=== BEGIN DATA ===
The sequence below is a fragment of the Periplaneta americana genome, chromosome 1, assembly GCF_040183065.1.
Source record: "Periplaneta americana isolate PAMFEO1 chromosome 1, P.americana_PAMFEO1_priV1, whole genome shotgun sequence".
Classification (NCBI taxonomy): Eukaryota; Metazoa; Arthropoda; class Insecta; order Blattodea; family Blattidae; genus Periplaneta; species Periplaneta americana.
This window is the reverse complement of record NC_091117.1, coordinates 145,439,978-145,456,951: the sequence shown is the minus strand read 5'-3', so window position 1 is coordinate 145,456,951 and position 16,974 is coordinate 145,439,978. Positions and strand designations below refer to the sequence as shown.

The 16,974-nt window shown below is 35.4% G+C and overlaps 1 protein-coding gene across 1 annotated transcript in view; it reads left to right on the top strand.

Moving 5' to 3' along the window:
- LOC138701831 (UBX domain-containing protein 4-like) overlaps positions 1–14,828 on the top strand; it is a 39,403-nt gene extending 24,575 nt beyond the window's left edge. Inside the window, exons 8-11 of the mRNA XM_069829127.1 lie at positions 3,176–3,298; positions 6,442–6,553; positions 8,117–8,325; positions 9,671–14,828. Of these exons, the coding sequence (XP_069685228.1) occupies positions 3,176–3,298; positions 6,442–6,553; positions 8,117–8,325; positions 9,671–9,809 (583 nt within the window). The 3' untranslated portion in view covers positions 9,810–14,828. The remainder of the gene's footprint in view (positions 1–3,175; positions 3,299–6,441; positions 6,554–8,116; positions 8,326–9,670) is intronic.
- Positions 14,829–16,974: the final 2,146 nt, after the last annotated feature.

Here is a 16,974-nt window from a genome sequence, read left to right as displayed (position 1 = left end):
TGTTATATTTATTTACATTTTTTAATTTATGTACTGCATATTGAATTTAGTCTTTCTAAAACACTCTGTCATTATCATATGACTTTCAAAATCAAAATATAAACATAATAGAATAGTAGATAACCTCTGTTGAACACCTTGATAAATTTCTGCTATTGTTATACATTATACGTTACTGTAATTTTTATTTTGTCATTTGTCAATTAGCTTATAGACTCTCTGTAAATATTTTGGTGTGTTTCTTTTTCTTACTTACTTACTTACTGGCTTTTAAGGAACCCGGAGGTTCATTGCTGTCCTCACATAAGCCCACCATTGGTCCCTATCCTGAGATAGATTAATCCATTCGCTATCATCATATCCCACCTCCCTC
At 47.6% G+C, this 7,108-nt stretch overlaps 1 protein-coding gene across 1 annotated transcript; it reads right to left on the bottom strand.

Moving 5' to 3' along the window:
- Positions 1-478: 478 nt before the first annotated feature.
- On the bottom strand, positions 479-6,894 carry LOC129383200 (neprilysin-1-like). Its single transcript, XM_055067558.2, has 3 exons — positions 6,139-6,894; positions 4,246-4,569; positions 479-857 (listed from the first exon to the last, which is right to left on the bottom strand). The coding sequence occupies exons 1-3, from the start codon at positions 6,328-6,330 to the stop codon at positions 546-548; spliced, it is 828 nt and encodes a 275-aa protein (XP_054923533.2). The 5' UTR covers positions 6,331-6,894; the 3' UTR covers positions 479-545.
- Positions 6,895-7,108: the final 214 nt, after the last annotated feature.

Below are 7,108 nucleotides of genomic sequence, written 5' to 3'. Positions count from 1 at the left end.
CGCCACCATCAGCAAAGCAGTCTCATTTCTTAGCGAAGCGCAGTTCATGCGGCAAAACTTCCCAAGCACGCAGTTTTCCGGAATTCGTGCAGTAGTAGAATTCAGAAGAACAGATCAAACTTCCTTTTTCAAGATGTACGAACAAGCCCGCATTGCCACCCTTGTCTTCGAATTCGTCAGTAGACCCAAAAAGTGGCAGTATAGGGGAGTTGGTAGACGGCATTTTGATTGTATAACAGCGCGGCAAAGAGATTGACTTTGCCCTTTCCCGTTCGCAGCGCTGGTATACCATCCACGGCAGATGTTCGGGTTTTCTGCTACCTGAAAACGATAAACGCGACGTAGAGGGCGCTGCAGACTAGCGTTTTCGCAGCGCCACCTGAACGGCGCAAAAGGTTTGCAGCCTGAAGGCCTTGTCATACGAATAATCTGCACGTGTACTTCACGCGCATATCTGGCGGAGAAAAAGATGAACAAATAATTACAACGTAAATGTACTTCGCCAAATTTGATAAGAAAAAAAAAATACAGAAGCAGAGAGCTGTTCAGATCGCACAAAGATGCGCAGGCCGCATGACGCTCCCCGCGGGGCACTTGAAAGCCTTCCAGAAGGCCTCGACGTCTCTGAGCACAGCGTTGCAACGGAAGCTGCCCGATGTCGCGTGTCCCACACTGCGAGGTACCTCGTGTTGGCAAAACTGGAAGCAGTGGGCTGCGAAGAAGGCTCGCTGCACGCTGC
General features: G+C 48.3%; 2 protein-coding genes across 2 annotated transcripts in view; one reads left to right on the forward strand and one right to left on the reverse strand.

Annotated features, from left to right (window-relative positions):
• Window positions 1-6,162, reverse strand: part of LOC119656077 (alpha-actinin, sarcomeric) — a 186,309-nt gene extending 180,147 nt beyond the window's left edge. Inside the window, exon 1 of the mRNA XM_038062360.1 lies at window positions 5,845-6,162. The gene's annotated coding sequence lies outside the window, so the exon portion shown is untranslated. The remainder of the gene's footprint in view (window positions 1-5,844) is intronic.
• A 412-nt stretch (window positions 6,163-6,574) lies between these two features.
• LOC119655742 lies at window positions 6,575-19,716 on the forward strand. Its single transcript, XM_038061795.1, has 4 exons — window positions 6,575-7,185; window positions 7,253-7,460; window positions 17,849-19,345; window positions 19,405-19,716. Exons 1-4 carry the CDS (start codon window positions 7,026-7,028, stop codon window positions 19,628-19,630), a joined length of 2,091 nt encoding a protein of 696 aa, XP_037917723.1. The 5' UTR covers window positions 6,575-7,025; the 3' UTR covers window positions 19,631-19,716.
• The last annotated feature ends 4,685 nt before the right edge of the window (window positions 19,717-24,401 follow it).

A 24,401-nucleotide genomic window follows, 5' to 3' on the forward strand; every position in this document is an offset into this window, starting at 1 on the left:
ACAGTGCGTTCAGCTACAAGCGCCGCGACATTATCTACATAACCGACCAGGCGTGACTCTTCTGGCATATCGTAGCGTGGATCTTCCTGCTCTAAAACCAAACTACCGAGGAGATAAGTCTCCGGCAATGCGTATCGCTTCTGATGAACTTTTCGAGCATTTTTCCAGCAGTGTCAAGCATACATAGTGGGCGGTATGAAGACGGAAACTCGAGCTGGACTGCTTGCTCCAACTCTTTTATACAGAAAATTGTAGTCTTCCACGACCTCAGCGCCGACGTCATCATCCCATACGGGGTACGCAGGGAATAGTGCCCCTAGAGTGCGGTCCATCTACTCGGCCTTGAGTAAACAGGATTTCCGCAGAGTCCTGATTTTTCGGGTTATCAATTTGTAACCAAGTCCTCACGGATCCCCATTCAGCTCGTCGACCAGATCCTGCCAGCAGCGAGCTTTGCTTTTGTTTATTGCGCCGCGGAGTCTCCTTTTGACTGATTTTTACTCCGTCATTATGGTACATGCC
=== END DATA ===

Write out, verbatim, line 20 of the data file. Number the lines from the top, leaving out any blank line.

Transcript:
• Window positions 1-6,162, reverse strand: part of LOC119656077 (alpha-actinin, sarcomeric) — a 186,309-nt gene extending 180,147 nt beyond the window's left edge. Inside the window, exon 1 of the mRNA XM_038062360.1 lies at window positions 5,845-6,162. The gene's annotated coding sequence lies outside the window, so the exon portion shown is untranslated. The remainder of the gene's footprint in view (window positions 1-5,844) is intronic.